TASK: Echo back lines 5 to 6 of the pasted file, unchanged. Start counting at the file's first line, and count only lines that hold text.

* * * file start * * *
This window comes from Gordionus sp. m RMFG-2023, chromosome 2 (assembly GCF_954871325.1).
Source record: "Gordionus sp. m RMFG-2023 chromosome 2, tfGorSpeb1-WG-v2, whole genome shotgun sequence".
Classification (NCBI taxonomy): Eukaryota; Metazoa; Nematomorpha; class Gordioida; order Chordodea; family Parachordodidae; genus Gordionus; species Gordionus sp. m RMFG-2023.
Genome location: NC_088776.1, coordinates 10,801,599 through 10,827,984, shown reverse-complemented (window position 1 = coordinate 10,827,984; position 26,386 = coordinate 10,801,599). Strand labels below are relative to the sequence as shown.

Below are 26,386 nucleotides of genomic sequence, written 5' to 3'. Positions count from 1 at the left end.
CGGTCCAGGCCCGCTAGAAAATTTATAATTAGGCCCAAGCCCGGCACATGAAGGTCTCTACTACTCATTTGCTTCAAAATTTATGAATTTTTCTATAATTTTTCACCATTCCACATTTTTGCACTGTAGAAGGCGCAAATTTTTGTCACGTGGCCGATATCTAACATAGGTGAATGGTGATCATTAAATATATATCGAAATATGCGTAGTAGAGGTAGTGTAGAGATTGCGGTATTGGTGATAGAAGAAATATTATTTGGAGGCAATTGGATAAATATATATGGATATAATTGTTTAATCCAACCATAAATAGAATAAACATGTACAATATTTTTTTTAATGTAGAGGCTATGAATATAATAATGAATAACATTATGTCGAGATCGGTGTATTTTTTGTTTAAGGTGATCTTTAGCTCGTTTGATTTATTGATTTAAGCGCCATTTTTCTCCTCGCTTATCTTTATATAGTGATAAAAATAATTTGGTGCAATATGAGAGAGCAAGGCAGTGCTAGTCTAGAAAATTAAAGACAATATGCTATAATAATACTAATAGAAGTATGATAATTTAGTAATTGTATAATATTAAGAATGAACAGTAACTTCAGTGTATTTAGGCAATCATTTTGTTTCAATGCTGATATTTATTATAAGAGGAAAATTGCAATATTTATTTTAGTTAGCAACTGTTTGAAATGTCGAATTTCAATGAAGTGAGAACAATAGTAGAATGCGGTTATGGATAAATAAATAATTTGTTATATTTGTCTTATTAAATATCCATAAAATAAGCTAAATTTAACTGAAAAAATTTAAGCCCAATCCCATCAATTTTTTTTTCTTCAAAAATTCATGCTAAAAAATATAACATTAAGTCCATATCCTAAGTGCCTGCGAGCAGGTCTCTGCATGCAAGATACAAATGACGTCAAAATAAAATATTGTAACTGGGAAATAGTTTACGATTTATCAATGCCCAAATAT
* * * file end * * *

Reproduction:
Below are 26,386 nucleotides of genomic sequence, written 5' to 3'. Positions count from 1 at the left end.
CGGTCCAGGCCCGCTAGAAAATTTATAATTAGGCCCAAGCCCGGCACATGAAGGTCTCTACTACTCATTTGCTTCAAAATTTATGAATTTTTCTATAATTTTTCACCATTCCACATTTTTGCACTGTAGAAGGCGCAAATTTTTGTCACGTGGCCGATATCTAACATAGGTGAATGGTGATCATTAAATATATATCGAAATATGCGTAGTAGAGGTAGTGTAGAGATTGCGGTATTGGTGATAGAAGAAATATTATTTGGAGGCAATTGGATAAATATATATGGATATAATTGTTTAATCCAACCATAAATAGAATAAACATGTACAATATTTTTTTTAATGTAGAGGCTATGAATATAATAATGAATAACATTATGTCGAGATCGGTGTATTTTTTGTTTAAGGTGATCTTTAGCTCGTTTGATTTATTGATTTAAGCGCCATTTTTCTCCTCGCTTATCTTTATATAGTGATAAAAATAATTTGGTGCAATATGAGAGAGCAAGGCAGTGCTAGTCTAGAAAATTAAAGACAATATGCTATAATAATACTAATAGAAGTATGATAATTTAGTAATTGTATAATATTAAGAATGAACAGTAACTTCAGTGTATTTAGGCAATCATTTTGTTTCAATGCTGATATTTATTATAAGAGGAAAATTGCAATATTTATTTTAGTTAGCAACTGTTTGAAATGTCGAATTTCAATGAAGTGAGAACAATAGTAGAATGCGGTTATGGATAAATAAATAATTTGTTATATTTGTCTTATTAAATATCCATAAAATAAGCTAAATTTAACTGAAAAAATTTAAGCCCAATCCCATCAATTTTTTTTTCTTCAAAAATTCATGCTAAAAAATATAACATTAAGTCCATATCCTAAGTGCCTGCGAGCAGGTCTCTGCATGCAAGATACAAATGACGTCAAAATAAAATATTGTAACTGGGAAATAGTTTACGATTTATCAATGCCCAAATAT